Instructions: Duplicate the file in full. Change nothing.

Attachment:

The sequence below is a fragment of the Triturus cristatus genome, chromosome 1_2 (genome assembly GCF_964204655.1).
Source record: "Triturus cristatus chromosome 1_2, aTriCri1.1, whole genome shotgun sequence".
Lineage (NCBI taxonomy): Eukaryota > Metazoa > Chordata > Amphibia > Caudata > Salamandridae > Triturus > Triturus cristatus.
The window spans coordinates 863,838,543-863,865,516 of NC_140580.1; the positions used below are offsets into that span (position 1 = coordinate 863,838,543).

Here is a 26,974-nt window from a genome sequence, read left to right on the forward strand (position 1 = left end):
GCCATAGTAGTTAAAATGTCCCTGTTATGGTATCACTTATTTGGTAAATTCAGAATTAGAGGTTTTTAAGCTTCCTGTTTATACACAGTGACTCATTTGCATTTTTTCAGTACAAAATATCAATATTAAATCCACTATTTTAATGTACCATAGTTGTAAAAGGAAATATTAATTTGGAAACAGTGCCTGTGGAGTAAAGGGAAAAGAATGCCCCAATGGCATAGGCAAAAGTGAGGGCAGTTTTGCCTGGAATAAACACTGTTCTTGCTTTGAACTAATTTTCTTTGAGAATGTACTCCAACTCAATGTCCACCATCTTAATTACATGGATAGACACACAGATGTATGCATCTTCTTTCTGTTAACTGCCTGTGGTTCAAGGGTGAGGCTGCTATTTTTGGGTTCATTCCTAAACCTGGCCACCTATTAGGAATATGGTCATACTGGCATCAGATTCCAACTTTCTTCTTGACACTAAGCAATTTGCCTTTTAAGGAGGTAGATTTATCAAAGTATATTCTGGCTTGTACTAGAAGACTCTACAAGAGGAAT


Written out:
The sequence below is a fragment of the Triturus cristatus genome, chromosome 1_2 (genome assembly GCF_964204655.1).
Source record: "Triturus cristatus chromosome 1_2, aTriCri1.1, whole genome shotgun sequence".
Lineage (NCBI taxonomy): Eukaryota > Metazoa > Chordata > Amphibia > Caudata > Salamandridae > Triturus > Triturus cristatus.
The window spans coordinates 863,838,543-863,865,516 of NC_140580.1; the positions used below are offsets into that span (position 1 = coordinate 863,838,543).

Here is a 26,974-nt window from a genome sequence, read left to right on the forward strand (position 1 = left end):
GCCATAGTAGTTAAAATGTCCCTGTTATGGTATCACTTATTTGGTAAATTCAGAATTAGAGGTTTTTAAGCTTCCTGTTTATACACAGTGACTCATTTGCATTTTTTCAGTACAAAATATCAATATTAAATCCACTATTTTAATGTACCATAGTTGTAAAAGGAAATATTAATTTGGAAACAGTGCCTGTGGAGTAAAGGGAAAAGAATGCCCCAATGGCATAGGCAAAAGTGAGGGCAGTTTTGCCTGGAATAAACACTGTTCTTGCTTTGAACTAATTTTCTTTGAGAATGTACTCCAACTCAATGTCCACCATCTTAATTACATGGATAGACACACAGATGTATGCATCTTCTTTCTGTTAACTGCCTGTGGTTCAAGGGTGAGGCTGCTATTTTTGGGTTCATTCCTAAACCTGGCCACCTATTAGGAATATGGTCATACTGGCATCAGATTCCAACTTTCTTCTTGACACTAAGCAATTTGCCTTTTAAGGAGGTAGATTTATCAAAGTATATTCTGGCTTGTACTAGAAGACTCTACAAGAGGAAT